Epilepsy: Vagus Nerve Stimulation (VNS)
What Is Vagus Nerve Stimulation?
Vagus nerve stimulation (VNS) is a technique used to treat epilepsy. It involves implanting a pacemaker-like device that generates pulses of electricity to stimulate the vagus nerve. The vagus nerve is one of the 12 cranial nerves, which conduct impulses between the brain and other parts of the brain and various body structures, mostly in the head and neck. The vagus nerve - the longest of the cranial nerves - also extends to organs in the chest and abdomen. (The word vagus comes from a Latin word for "wandering.') It serves many organs and structures, including the larynx (voice box), lungs, heart and gastrointestinal tract.
How Is Vagus Nerve Stimulation Done?
While the patient is asleep (general anesthesia), the stimulator device - which is about the size of a silver dollar - is surgically placed under the skin in the upper part of the chest. A connecting wire is run under the skin from the stimulator to an electrode that is attached to the vagus nerve, which is accessible through a small incision (cut) in the neck.
After it is implanted, the stimulator is programmed using a computer to generate pulses of electricity at regular intervals, depending on the patient's tolerance. For example, the device may be programmed to stimulate the nerve for 30 seconds every five minutes. The settings on the device are adjustable, and the electrical current is gradually increased as the patient's tolerance increases. Re-programming the stimulator can be done in the doctor's office. The patient also is given a hand-held magnet, which when brought near the stimulator, can generate an immediate current of electricity to stop a seizure in progress or reduce the severity of the seizure.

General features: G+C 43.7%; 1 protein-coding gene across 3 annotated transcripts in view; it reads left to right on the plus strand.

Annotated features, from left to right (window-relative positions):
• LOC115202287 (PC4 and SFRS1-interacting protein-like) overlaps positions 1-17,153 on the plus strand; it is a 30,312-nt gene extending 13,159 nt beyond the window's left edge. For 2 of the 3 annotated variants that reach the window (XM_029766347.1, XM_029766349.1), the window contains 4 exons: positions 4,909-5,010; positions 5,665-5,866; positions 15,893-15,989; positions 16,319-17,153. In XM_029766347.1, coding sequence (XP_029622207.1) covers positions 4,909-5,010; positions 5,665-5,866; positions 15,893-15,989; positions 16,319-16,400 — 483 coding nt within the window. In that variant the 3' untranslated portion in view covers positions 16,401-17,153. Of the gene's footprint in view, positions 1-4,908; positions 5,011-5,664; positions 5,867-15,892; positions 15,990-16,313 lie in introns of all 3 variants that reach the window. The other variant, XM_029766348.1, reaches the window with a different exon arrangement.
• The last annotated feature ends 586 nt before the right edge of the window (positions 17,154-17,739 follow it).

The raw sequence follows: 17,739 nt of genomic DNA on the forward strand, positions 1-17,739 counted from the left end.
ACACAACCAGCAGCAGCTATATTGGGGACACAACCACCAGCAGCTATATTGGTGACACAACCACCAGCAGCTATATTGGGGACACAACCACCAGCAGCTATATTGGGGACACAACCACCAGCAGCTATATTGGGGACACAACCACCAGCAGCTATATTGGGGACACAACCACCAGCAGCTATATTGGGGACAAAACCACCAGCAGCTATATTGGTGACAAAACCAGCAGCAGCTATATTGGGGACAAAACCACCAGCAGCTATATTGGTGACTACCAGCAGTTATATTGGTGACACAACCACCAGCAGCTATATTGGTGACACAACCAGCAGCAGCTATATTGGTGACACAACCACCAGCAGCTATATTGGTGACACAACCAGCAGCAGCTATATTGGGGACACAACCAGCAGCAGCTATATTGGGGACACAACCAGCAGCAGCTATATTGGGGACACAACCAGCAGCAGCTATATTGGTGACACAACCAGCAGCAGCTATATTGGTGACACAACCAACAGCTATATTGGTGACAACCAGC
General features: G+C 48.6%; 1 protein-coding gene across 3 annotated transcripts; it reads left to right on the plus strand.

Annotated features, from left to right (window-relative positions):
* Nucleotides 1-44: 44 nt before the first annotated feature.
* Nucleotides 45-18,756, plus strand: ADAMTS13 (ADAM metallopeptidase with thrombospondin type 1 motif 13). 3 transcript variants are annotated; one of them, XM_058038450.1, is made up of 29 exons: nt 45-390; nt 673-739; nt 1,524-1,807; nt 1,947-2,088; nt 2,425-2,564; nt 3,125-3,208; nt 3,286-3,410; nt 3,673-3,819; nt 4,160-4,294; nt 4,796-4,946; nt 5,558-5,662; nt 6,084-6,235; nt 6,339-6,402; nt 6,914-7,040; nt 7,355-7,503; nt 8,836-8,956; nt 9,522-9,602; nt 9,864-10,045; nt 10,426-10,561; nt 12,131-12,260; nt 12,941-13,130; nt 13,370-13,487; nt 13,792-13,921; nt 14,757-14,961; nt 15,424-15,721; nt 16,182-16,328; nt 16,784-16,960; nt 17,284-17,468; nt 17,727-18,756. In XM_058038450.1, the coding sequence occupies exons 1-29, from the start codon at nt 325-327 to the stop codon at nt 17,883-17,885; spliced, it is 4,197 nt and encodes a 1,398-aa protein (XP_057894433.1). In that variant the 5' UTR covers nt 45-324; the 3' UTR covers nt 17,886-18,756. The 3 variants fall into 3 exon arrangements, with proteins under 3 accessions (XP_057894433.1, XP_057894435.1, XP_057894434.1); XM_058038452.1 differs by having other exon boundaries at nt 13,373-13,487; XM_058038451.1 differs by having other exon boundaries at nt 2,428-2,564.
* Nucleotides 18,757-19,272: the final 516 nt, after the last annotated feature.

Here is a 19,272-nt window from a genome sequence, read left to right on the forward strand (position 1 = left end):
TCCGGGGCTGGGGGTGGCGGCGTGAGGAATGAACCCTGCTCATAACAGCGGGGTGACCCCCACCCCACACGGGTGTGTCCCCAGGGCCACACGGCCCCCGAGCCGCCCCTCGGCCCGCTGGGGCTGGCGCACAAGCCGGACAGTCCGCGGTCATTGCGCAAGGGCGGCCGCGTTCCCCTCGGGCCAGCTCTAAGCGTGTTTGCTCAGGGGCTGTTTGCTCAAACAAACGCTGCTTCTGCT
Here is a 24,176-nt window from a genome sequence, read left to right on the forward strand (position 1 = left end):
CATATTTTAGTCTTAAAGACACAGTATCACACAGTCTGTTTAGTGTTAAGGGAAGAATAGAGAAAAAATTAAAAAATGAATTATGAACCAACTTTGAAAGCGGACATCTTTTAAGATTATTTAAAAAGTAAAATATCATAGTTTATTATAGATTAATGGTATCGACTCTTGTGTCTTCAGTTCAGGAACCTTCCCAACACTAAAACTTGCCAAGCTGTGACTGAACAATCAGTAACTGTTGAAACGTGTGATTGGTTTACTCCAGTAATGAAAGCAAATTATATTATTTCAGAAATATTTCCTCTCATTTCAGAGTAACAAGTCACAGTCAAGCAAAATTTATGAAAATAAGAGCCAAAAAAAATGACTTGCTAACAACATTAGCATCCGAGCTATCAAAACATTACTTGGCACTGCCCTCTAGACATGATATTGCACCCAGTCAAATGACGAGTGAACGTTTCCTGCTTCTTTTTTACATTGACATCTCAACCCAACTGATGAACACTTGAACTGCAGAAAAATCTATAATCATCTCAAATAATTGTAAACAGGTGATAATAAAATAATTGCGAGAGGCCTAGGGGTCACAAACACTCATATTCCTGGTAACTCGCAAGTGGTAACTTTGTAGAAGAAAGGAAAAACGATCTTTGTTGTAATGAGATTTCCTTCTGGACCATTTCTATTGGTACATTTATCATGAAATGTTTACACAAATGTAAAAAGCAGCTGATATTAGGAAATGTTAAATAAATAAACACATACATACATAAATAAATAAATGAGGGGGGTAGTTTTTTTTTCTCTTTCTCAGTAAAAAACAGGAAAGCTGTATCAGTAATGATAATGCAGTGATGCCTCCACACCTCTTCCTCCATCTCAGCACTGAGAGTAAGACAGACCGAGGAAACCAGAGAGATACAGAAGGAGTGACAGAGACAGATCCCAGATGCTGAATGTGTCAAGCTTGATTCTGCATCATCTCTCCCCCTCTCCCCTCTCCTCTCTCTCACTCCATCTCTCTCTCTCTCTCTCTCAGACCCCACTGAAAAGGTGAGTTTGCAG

VNS is an add-on therapy, which means it is used in addition to another type of treatment. Patients who undergo VNS continue to take their seizure medications. In some cases, however, it may be possible to reduce the dosage of medication.
When Is VNS Used?
Brain cells communicate by sending electrical signals in an orderly pattern. In people with epilepsy, this pattern is sometimes disrupted due either to an injury or the person's genetic make-up, causing brain cells to emit signals in an uncontrolled fashion. This creates over-excitement, somewhat like an electrical overload in the brain, leading to seizures. Seizures can be produced by electrical impulses from throughout the brain, called generalized seizures, or from a small area of the brain, called partial seizures.
Most people with epilepsy can control their seizures with medications called anticonvulsant or anti-seizure drugs. For the 30% of people with epilepsy who either do not respond to anti-seizure medications or cannot tolerate their side effects, surgery to remove the part of the brain causing the seizures may be used. But for people who are not considered good candidates for surgery -- for example, their seizures are produced throughout the brain -- and for those whose seizures are not controlled by medications, VNS may be a treatment option.